using it again. (Note that trying to CLOSE an already 
closed IOCB does not generate an error.) 

Error-130 Nonexistent device* 

After setting up an IOCB (see error 134) the Central 
Input/Output utility (ClG)determmes from the data in the 
IOCB the nature ofthe device you wish to use. It then 
looks up the address of the device handler (the software 
which actually performs the operation) in an area of RAM 
called the Handler Table (38 bytes starling at location 
794). Each entry in the table consists of three bytes {two 
additional bytes are unused), the identifier code for the 
device concerned (C for cassette, E for screen editor etc.) 
plus the address in low and high byte format of the 
handler software. 

On powerup five handlers (the "resident’ handlers) are 
specified in the table (Cassette, Editor, Screen, Keyboard 
and Printer). These handlers are located in the OS ROM* 
Others (the non-resident handlers) are cither booted in 
(such as Disk or RS232-C handlers) or can be added later. 
CIO searches the table for the appropriate device, but if 
the handler is not present in the table error 130 is 


10 PAGE* Issue 22 










returned. To see this* try the following. POKE 797>65 will 
replace the identifier for the cassette handler with the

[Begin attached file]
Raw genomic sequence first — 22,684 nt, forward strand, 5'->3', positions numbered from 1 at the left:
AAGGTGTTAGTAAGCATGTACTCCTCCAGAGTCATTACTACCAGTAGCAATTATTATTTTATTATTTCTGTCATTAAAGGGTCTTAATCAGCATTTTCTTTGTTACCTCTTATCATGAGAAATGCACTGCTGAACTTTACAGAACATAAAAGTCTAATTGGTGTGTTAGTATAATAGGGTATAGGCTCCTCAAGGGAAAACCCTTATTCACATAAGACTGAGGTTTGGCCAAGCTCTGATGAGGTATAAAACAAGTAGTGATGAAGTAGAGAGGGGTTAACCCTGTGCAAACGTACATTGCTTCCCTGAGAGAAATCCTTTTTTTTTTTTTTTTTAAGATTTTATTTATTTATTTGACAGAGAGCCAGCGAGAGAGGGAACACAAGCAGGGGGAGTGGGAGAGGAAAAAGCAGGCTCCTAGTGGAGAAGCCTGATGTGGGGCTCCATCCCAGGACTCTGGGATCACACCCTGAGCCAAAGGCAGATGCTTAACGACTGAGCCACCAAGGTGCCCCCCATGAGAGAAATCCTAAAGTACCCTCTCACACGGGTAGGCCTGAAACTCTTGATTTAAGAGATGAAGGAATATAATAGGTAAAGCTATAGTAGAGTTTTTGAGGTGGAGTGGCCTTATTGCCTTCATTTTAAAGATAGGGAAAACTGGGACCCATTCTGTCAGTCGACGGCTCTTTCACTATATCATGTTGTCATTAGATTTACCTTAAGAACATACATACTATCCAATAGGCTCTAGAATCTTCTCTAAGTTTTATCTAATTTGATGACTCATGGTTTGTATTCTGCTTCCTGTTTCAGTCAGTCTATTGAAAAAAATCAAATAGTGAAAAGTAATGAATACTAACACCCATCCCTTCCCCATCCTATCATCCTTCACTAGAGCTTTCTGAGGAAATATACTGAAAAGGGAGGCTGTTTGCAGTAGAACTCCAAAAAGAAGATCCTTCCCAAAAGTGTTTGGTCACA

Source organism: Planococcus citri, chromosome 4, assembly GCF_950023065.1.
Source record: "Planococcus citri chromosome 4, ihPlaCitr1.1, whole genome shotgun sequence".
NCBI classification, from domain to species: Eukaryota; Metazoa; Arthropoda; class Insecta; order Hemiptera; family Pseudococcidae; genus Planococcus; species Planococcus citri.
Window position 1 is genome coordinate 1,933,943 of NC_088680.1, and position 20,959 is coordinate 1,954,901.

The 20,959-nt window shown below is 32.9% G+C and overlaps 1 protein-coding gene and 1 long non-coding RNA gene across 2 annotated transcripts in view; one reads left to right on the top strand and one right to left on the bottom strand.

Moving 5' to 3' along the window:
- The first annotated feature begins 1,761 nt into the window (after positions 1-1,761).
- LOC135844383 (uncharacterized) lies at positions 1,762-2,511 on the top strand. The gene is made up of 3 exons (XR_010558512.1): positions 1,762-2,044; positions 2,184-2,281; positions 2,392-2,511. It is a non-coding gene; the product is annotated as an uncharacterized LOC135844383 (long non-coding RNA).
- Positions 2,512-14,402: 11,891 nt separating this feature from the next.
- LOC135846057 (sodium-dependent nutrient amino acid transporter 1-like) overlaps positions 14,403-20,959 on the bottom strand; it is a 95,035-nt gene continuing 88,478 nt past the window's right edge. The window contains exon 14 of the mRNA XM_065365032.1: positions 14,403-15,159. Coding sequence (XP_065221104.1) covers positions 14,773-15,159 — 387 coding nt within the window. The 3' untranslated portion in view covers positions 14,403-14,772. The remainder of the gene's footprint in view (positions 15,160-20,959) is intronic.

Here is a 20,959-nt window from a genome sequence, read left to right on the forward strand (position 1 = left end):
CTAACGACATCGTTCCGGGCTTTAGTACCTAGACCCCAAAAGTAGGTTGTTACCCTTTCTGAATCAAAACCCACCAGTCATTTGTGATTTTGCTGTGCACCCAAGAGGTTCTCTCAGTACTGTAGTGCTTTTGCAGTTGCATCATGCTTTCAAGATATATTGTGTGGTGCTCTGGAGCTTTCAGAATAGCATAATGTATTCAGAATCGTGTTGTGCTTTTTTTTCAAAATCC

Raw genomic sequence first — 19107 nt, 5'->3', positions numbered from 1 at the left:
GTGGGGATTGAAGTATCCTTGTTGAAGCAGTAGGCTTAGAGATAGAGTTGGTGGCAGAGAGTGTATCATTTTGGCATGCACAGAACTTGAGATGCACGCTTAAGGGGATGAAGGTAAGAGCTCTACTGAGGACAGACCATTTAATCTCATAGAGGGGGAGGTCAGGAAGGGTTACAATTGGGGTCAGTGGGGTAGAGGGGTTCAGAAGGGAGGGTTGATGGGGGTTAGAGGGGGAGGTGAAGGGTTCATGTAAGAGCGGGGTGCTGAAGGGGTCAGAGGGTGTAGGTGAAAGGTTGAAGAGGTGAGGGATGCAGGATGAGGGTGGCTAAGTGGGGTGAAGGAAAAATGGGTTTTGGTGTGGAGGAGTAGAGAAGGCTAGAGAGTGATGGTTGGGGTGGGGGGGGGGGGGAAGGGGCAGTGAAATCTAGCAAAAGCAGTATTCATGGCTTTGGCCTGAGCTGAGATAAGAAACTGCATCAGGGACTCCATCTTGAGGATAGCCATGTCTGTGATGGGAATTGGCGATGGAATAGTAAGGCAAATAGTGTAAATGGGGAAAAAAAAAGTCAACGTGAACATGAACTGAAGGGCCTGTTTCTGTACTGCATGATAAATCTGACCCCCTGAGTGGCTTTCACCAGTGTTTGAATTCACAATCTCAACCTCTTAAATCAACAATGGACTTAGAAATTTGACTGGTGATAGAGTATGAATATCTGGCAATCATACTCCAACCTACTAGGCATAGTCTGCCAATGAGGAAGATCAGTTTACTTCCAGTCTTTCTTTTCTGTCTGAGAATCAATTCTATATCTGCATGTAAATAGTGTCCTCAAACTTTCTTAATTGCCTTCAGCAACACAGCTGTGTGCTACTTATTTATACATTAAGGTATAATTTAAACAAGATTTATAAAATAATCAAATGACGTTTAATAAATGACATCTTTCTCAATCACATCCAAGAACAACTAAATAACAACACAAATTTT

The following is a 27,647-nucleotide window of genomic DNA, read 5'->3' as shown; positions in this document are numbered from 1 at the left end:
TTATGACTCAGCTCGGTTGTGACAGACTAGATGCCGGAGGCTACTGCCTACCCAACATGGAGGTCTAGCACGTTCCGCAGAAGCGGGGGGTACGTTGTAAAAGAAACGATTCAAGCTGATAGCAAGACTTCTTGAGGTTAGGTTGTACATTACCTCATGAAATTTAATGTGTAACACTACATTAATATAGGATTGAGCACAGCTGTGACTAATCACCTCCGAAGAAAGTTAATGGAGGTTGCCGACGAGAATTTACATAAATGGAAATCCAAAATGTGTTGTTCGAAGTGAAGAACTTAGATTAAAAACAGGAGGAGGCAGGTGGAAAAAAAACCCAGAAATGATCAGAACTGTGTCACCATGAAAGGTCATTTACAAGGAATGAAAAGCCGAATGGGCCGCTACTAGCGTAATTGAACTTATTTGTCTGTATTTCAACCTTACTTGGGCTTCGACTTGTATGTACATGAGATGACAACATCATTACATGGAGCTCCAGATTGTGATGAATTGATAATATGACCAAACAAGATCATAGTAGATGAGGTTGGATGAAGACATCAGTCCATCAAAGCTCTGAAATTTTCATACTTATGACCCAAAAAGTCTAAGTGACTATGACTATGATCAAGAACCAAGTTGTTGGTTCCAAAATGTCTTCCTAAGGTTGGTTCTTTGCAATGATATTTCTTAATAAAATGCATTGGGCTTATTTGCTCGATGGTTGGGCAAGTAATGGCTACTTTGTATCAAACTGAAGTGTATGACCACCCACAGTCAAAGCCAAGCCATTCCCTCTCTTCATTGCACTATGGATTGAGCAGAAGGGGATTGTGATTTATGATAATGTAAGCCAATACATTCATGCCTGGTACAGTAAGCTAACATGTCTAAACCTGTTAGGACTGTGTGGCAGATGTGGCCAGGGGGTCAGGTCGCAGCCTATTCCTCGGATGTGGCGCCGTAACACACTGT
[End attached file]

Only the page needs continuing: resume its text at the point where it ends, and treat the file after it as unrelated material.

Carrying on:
ATASCII value for the letter A, Now try a CLOAD, Error 
130 will be displayed as CTO thinks the cassette handler is 
not present in memory. 

Error-131 IOCB write only. 

Before you can do anything with a peripheral* you must 
first OPEN a channel (IOCB) to it. The OPEN command 
will specify whether data is to be read from or sent to the 
device. (This is of course done automatically with certain 
BASIC commands such as SAVE, LOAD, LPRTNT etc.) 

If you OPEN a device to send data to it and then try to 
read data from it, this error results. You will then have to 
CLOSE the channel, and reOPLN it for read or read/ 
write (update). 

Error-13 2 Invalid command. 

On setting up an IOCB, one of the necessary pieces of 
information you must supply is a command code which 
indicates the type of action you w ish CIO to take. All 
peripherals share a scries of common codes for open, close, 
put/get bytes, etc. (although not all functions are available 
for each device - see error 146), In addition, there are a 
number of‘special* codes which are specific to certain 
devices, such as the disk drive and screen handler. Error 
132 occurs when either the common code is incorrect, or 
you have issued a ‘special* command to a device which